ST. LOUIS (AP) — Four journalists arrested during last summer's Ferguson protests over the shooting death of Michael Brown filed a federal lawsuit Monday against St. Louis County police and 20 of its officers, accusing them of violating the reporters' civil rights and unjustifiably detaining them.
The lawsuit, filed Monday in St. Louis, alleges the arrests for the journalists' failure to disperse as demanded by police on Aug. 18 and Aug. 19 were "undertaken with the intention of obstructing, chilling, deterring, and retaliating against (the) plaintiffs for engaging in constitutionally protected speech, newsgathering and recording of police activities."
The plaintiffs include Ryan Devereaux of The Intercept online investigative publication, as well as Ansgar Graw — a correspondent with the conservative German daily Die Welt — and reporter Frank Herrmann, who writes for German regional papers. The other plaintiff is freelance journalist Lukas Hermsmeier.
The lawsuit, which identifies the journalists as U.S. citizens and says they spent hours in custody, seeks unspecified damages and a court order barring county police from future alleged infringements of media access "to policing activities."
Peter Krane, the county counselor, said Monday he had not seen the lawsuit and deferred discussing it publicly until he had an opportunity to do so.
The journalists' arrests on charges that as of Monday remained unresolved took place during often-violent protests that followed the Aug. 9 death of Brown, a black, unarmed 18-year-old shot and killed by Ferguson police officer Darren Wilson, who is white, during a confrontation.
A St. Louis County grand jury and the U.S. Department of Justice later cleared Wilson of wrongdoing, though he resigned from the department in November.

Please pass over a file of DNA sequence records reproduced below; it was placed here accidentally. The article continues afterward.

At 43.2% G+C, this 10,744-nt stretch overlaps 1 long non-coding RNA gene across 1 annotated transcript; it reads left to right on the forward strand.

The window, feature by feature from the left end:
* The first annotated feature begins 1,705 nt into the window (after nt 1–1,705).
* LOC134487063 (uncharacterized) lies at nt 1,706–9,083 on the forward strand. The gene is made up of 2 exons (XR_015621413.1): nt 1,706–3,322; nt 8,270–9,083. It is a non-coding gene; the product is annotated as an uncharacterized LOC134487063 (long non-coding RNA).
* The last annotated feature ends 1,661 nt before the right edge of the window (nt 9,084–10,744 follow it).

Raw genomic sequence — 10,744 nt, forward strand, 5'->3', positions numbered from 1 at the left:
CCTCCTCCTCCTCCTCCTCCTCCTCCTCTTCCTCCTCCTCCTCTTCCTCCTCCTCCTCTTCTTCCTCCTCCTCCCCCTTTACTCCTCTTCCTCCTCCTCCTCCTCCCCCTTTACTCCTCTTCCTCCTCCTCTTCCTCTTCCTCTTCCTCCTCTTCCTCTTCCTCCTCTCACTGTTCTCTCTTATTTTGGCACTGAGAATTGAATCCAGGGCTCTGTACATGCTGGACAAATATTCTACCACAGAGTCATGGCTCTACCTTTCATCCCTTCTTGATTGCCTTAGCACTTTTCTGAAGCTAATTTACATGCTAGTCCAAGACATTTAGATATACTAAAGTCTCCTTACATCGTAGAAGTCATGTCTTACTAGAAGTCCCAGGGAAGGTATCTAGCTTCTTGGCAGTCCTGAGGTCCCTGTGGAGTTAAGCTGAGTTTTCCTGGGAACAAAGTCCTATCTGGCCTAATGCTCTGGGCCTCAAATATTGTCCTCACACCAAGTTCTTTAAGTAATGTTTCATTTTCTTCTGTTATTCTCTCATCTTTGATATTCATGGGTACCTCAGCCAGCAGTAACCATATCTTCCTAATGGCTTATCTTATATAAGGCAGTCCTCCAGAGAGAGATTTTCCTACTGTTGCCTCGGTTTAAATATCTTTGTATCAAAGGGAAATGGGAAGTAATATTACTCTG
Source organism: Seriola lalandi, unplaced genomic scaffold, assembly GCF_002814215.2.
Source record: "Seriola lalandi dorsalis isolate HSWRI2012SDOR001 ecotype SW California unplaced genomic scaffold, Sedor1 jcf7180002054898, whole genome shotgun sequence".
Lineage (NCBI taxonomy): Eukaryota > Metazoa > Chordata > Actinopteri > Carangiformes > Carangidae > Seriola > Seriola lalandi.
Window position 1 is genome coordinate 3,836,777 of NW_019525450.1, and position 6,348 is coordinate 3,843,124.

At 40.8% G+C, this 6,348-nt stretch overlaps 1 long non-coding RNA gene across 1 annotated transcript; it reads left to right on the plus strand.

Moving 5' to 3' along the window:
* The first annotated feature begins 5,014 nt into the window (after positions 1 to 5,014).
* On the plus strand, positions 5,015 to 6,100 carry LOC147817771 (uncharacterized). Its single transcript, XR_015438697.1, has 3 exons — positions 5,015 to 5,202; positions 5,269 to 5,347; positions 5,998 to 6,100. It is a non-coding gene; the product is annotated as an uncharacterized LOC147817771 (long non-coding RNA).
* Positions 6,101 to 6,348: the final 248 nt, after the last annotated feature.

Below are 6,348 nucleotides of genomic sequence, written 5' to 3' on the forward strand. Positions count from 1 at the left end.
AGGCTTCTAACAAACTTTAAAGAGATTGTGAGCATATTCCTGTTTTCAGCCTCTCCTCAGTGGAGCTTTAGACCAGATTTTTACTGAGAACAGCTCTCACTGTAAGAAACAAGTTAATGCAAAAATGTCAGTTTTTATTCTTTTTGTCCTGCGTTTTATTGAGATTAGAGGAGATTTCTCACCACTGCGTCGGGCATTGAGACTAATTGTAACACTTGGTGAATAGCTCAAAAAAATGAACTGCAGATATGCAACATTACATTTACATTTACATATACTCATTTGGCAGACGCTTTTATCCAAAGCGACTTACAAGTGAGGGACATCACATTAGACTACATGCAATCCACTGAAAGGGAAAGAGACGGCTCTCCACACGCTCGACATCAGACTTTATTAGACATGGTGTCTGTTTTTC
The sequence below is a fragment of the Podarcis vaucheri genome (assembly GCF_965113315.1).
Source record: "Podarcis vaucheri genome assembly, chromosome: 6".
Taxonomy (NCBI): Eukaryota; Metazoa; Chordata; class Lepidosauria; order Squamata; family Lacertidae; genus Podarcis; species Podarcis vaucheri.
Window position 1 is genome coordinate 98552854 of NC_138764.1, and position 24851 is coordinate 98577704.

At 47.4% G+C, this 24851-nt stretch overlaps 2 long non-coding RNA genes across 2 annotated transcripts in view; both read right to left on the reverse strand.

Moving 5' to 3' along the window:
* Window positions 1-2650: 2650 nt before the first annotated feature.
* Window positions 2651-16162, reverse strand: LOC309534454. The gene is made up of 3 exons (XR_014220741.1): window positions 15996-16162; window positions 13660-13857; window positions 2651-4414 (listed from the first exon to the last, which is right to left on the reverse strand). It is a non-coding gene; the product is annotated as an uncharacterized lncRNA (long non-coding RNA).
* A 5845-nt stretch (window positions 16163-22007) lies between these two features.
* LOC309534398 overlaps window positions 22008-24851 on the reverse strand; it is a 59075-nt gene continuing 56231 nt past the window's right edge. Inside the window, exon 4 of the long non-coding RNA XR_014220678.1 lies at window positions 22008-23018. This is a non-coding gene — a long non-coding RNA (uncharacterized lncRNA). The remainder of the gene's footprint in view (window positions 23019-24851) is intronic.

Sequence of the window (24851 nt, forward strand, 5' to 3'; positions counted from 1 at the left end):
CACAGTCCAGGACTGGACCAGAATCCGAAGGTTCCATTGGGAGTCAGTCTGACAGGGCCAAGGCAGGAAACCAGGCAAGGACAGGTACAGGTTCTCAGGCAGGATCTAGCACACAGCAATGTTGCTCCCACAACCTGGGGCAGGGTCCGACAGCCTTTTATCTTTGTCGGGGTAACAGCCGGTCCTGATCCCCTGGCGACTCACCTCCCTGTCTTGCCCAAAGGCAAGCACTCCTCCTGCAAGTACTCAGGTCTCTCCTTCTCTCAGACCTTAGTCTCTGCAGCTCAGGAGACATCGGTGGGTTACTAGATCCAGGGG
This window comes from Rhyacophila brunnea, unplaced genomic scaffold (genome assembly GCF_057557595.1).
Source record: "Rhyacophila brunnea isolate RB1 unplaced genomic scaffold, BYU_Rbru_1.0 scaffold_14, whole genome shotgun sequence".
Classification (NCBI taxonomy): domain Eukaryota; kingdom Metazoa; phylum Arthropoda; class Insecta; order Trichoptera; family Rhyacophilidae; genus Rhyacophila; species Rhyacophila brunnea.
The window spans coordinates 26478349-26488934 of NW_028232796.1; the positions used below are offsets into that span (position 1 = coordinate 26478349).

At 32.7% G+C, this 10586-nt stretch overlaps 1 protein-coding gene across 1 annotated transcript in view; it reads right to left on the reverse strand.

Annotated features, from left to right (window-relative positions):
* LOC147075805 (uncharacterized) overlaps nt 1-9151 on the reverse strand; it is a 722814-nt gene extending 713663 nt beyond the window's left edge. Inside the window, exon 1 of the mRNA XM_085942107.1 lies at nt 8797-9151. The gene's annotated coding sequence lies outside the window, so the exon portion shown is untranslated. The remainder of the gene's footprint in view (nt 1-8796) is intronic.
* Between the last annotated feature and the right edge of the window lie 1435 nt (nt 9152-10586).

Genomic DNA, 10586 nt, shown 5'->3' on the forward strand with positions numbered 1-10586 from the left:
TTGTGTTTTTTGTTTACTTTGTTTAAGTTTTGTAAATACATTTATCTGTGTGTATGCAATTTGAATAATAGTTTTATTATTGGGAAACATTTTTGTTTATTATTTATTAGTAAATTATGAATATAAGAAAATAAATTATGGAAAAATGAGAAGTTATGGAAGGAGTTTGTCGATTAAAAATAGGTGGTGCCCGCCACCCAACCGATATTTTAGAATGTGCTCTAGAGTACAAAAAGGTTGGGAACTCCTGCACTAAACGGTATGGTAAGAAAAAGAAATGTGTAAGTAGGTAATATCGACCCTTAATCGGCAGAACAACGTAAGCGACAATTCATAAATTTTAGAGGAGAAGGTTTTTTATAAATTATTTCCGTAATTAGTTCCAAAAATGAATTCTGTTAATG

The four journalists pressing Monday's lawsuit were among at least 10 arrested or detained while covering Ferguson protests in the immediate aftermath of Brown's death. Capt. Ron Johnson of the Missouri State Highway Patrol, while heading security in Ferguson, said at the time that law enforcers had difficulty discerning journalist from activist.
"In the midst of chaos, when officers are running around, we're not sure who's a journalist and who's not," Johnson said at the time, when The Associated Press and dozens of other American media organizations sent a letter to law enforcement officials in Ferguson, criticizing the treatment of reporters.
Devereaux and Hermsmeier claim in the lawsuit they were wrongly arrested and hit by police-fired rubber bullets after showing officers their media credentials. Graw and Herrmann claim they were taken into custody while wearing press badges around their necks and carrying still cameras.
Monday's lawsuit came four days after county police, their St. Louis city counterparts and the Missouri State Highway Patrol settled a federal lawsuit pressed by six Ferguson protesters, agreeing to restrict law enforcement use of tear gas and other chemical agents on crowds.
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(Photo: Aaron P. Bernstein/Getty Images)
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